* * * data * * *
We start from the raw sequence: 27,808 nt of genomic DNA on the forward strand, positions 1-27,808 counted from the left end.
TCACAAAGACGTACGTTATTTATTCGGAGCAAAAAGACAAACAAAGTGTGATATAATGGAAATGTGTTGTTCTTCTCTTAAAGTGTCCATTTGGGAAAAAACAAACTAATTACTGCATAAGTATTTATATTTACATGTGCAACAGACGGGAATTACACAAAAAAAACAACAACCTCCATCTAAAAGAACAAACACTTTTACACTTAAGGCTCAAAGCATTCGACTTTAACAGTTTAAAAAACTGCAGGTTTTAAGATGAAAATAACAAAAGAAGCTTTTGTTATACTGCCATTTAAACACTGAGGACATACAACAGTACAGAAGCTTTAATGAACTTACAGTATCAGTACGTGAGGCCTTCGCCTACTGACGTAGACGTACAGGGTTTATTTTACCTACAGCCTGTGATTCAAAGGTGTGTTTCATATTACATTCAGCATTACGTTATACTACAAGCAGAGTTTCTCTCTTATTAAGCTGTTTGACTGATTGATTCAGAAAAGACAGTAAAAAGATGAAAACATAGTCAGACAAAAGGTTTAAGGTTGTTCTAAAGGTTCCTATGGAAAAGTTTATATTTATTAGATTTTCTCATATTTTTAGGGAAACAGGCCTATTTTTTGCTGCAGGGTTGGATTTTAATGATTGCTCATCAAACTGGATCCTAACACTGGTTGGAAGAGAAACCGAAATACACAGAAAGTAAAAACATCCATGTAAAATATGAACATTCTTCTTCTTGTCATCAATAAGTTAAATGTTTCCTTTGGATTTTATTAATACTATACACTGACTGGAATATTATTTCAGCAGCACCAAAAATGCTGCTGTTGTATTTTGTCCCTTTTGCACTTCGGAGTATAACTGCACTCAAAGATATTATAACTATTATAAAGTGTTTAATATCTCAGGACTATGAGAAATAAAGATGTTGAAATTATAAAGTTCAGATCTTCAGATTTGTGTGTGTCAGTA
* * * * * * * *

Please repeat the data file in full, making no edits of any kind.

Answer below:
We start from the raw sequence: 27,808 nt of genomic DNA on the forward strand, positions 1-27,808 counted from the left end.
TCACAAAGACGTACGTTATTTATTCGGAGCAAAAAGACAAACAAAGTGTGATATAATGGAAATGTGTTGTTCTTCTCTTAAAGTGTCCATTTGGGAAAAAACAAACTAATTACTGCATAAGTATTTATATTTACATGTGCAACAGACGGGAATTACACAAAAAAAACAACAACCTCCATCTAAAAGAACAAACACTTTTACACTTAAGGCTCAAAGCATTCGACTTTAACAGTTTAAAAAACTGCAGGTTTTAAGATGAAAATAACAAAAGAAGCTTTTGTTATACTGCCATTTAAACACTGAGGACATACAACAGTACAGAAGCTTTAATGAACTTACAGTATCAGTACGTGAGGCCTTCGCCTACTGACGTAGACGTACAGGGTTTATTTTACCTACAGCCTGTGATTCAAAGGTGTGTTTCATATTACATTCAGCATTACGTTATACTACAAGCAGAGTTTCTCTCTTATTAAGCTGTTTGACTGATTGATTCAGAAAAGACAGTAAAAAGATGAAAACATAGTCAGACAAAAGGTTTAAGGTTGTTCTAAAGGTTCCTATGGAAAAGTTTATATTTATTAGATTTTCTCATATTTTTAGGGAAACAGGCCTATTTTTTGCTGCAGGGTTGGATTTTAATGATTGCTCATCAAACTGGATCCTAACACTGGTTGGAAGAGAAACCGAAATACACAGAAAGTAAAAACATCCATGTAAAATATGAACATTCTTCTTCTTGTCATCAATAAGTTAAATGTTTCCTTTGGATTTTATTAATACTATACACTGACTGGAATATTATTTCAGCAGCACCAAAAATGCTGCTGTTGTATTTTGTCCCTTTTGCACTTCGGAGTATAACTGCACTCAAAGATATTATAACTATTATAAAGTGTTTAATATCTCAGGACTATGAGAAATAAAGATGTTGAAATTATAAAGTTCAGATCTTCAGATTTGTGTGTGTCAGTA